In my years of church consulting, I have spent hours talking to local church pastors. Much of the conversation revolves around church structure, vision, etc., but seldom does the conversation stay at that level. Pastors, it seems, long for someone to listen to them. They want someone to share their burdens, even if only for a few minutes.
Listen to the topics of pain I often hear, and take a minute to pray for your church leaders.
Declining church growth – No pastor I know wants his congregation to be plateaued or in decline; however, the majority of churches in North America are in that state. A pastor may put a hopeful veneer on that truth publicly, but I’ve wept with pastors who grieve privately over their church’s decline.
Losing the support of friends – Losing the backing of a Christian brother or sister is a unique pain. God-centered relationships are a miraculous gift, the melding of hearts at a level the world cannot understand. When those bonds are severed, particularly over matters that are seldom eternally significant, the anguish is deep.
Grieving a fall – Pastoral love is not a guarantee against failure. In fact, even Jesus had close followers who fell into sin and rebellion. When our pastoral calls for repentance go unheeded, it’s difficult not to take that rejection personally.
Sensing that the sermon went nowhere – For many of us, our ministry is centered around the Sunday sermon. Ideally, hours of preparation end in focused exposition that leads to life transformation—but that result doesn’t always happen. Few pastors have a safe place to express candid concerns about their own preaching.
Losing vision – A pastor who has lost his vision for the church is leading on fumes. To admit that condition, though, is risky. Not to admit that reality is even more dangerous. Little will change until that pastor can honestly share his lack of focus.
Being lonely – Pastors bear others’ burdens, but they do so confidentially. They share both the struggles and the joys of life, from birth to death. Sometimes, previous pain has made it difficult for them to open up to others. Consequently, they carry the weight of many on the shoulders of one.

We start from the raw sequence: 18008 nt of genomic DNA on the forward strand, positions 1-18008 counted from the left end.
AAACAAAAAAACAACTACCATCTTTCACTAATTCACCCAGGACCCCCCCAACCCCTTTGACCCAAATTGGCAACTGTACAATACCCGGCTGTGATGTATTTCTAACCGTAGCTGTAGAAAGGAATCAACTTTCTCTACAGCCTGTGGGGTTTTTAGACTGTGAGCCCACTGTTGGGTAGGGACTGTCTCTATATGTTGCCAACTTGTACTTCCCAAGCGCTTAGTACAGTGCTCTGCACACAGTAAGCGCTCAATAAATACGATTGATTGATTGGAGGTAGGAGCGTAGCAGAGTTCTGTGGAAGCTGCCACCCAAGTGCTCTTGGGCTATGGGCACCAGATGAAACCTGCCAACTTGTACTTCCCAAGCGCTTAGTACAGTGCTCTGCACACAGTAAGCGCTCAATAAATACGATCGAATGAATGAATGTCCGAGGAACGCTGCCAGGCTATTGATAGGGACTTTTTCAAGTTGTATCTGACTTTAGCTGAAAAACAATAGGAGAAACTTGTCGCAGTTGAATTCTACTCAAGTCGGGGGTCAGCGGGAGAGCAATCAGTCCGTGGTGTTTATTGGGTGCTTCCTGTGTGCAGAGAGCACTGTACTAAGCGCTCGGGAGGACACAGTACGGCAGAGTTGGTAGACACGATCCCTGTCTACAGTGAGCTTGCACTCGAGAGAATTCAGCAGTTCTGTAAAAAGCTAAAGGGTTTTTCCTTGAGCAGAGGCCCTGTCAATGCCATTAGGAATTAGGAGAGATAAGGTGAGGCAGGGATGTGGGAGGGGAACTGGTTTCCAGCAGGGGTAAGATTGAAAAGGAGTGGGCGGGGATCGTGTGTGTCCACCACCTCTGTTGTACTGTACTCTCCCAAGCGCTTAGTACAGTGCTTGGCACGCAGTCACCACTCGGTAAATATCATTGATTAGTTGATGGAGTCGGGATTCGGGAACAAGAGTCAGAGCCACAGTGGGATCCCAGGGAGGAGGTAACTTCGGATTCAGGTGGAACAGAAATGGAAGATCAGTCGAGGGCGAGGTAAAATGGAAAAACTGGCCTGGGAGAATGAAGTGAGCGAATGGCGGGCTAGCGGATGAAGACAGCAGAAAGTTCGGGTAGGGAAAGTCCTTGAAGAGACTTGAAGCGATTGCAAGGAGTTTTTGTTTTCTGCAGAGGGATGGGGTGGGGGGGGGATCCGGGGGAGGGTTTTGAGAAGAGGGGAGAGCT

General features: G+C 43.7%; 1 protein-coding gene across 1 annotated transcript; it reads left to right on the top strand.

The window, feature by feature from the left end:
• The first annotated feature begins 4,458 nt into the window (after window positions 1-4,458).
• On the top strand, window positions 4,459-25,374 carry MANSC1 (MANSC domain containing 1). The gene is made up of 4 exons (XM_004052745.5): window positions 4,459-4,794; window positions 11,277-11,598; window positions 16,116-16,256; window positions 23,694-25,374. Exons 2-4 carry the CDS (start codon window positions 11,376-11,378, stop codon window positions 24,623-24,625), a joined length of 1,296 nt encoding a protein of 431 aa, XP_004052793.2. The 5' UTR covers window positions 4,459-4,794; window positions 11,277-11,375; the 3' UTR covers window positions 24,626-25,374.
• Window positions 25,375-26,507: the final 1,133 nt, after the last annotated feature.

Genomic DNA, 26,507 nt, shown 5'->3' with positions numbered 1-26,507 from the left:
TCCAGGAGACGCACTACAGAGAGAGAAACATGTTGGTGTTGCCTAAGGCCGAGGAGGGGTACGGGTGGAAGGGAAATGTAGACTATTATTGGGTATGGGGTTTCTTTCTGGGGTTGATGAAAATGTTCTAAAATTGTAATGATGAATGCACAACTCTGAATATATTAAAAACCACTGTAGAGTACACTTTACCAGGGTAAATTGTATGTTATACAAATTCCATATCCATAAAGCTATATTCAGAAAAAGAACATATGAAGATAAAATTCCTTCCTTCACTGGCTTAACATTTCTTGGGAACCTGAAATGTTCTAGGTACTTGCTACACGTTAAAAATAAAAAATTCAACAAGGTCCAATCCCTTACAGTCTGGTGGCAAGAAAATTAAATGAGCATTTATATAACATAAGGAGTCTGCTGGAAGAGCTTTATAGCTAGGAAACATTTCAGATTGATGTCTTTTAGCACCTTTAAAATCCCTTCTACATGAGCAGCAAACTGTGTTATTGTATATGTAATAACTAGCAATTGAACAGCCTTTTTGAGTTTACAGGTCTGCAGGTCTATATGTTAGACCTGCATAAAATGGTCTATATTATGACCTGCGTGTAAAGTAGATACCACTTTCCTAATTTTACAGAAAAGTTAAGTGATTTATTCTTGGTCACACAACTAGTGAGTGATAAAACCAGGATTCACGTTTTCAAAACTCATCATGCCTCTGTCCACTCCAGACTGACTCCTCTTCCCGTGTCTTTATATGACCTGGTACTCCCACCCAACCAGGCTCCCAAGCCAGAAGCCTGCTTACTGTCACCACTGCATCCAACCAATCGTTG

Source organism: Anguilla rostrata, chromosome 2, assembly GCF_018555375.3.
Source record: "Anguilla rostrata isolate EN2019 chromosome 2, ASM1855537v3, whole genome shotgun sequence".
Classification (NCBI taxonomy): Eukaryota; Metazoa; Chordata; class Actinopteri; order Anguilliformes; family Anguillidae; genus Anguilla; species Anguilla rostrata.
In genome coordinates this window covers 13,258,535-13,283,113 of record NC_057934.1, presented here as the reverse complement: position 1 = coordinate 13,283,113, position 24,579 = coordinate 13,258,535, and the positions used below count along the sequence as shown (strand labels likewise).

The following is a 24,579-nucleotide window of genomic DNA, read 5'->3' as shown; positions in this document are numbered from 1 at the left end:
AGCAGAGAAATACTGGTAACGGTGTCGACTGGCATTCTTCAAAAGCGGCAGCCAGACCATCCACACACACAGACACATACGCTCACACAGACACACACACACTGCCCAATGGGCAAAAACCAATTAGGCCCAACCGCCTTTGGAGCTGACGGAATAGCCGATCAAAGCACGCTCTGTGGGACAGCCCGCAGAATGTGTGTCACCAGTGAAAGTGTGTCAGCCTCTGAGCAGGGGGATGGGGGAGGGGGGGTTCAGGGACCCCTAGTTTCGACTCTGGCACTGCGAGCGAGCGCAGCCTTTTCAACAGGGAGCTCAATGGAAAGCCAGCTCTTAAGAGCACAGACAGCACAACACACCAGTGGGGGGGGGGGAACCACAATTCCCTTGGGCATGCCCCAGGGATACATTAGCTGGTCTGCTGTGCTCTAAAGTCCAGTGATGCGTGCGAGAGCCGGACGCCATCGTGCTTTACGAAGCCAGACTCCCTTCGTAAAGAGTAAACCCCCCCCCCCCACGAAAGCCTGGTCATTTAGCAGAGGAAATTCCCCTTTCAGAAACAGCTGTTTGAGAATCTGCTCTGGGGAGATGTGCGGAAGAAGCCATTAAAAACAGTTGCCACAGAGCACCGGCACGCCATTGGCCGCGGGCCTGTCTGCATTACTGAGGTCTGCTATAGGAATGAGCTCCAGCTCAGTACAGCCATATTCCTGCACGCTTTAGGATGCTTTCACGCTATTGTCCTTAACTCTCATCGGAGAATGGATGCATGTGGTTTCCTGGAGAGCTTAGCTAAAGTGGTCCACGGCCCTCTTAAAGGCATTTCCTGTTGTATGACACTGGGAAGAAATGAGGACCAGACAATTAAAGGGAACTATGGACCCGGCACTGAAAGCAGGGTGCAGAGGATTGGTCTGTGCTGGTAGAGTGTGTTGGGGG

Dealing with unsupportive staff – Facing contrary members weekly is hard enough, but facing unsupportive staff every day is an ongoing angst. Correction is difficult, and firing can be agonizing. Some pastors simply hope for change while not knowing the best next steps to take.
Remembering failures – Not many of us easily forget that disorganized sermon, that rotten counseling advice, that disruptive team meeting, or that hasty staff hire. Perhaps we can laugh at some of yesterday’s failures, but others still haunt us because we never want to fail God or His people.
Dealing with death recurrently – Few responsibilities are as serious as officiating at a funeral. Even when burying a believer, pastors, too, grieve the loss of friends. Burying someone who was apparently not a believer is even more gut wrenching. Ministry amid such pain without becoming calloused is difficult indeed.
Facing personal jealousies – I wish no pastor dealt with personal or professional jealousies, but I know better – both because of my own sinfulness and my pastoral conversations. Coming to grips with the rawness of our depravity is never easy.
Balancing family and ministry priorities – No pastor sets out to lose his family. Few leap into the inattentiveness that often precedes adultery; instead, they almost imperceptibly slide into sin. One reason for that failure is their lack of mentors and colleagues who help them prioritize family while fulfilling ministry responsibilities.
Responding to criticism – Continual criticism is wearying. Learning how to hear any sliver of truth in criticism while not growing angry is challenging. We can indeed be better ministers through healthy criticism, but few of us learn that truth in the midst of controversy.
I love pastors. I have been a pastor. I would return to the pastorate with excitement if the Lord so called me. Accordingly, I challenge us to pray for pastors today.